So I'd respectfully disagree with Paul's assessment that others not as famous as him could use the ant village model to build a community.  The barebones agreement, while entirely reasonable and fair from the perspective of the landlord, just wouldn't be that attractive to the tenants who could succeed. An unknown landlord could have a lot of trouble convincing tenants that in a situation where he/she has so much power, that s/he will be fair to the tenants. And will stick around - won't get into a situation where they are forced to sell the land to pay off medical debts, will set up their will so that when they die, the tenants don't come under the control of a less reasonable person - I can think of a million things that could go wrong. We've all been in situations where someone who seems reasonable suddenly goes nuts.  Spending years of backbreaking labor to build something that you could lose if just one person goes off the rails - well, you do that when you are in love. And even then, part of the point of marriage is that you are not totally screwed if the other person splits, because you have a right to half the assets.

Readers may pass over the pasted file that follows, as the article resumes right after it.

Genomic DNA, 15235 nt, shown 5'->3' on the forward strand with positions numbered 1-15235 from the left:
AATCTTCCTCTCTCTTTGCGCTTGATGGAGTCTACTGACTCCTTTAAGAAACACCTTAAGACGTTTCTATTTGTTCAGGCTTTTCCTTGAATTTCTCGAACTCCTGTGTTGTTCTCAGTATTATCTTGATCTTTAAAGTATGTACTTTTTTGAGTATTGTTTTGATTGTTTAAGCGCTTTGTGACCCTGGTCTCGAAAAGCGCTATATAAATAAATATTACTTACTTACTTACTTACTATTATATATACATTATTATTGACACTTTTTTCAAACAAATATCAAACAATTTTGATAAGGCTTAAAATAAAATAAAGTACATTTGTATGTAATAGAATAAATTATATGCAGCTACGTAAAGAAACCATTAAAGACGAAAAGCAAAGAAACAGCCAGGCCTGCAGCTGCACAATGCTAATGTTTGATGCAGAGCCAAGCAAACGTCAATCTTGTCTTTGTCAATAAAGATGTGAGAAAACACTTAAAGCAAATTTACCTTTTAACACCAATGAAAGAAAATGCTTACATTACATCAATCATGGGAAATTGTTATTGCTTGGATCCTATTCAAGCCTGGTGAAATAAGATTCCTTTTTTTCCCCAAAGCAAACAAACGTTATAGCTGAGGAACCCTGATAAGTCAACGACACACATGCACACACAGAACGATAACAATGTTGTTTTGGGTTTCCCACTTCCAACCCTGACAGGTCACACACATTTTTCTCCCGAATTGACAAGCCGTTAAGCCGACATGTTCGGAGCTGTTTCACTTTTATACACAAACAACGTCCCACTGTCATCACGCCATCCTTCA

So, what makes the ant village attractive to good people?  I would say - basically, because Paul is awesome.  He inspires people to want to come and be part of something that sounds really neat.  He uses his online platform to build a vision of a better world, a dream of an amazing permaculture community in the Montana wilderness.  He is public enough that people think they know him, and know he will be fair.  And he has given away enough that people believe he will be generous with them as well. He also presents himself as a really smart guy, which makes people assume that he will have thought of a lot of the contingencies, and set things up accordingly. When you switch from looking at the barebones agreement to thinking about living in this awesome community (after all, if Paul is that awesome, the people he attracts to the village will be just as awesome), it becomes a good option for someone with all the attributes above, because community makes everything a lot easier, and such an awesome person would never kick you out or be unfair.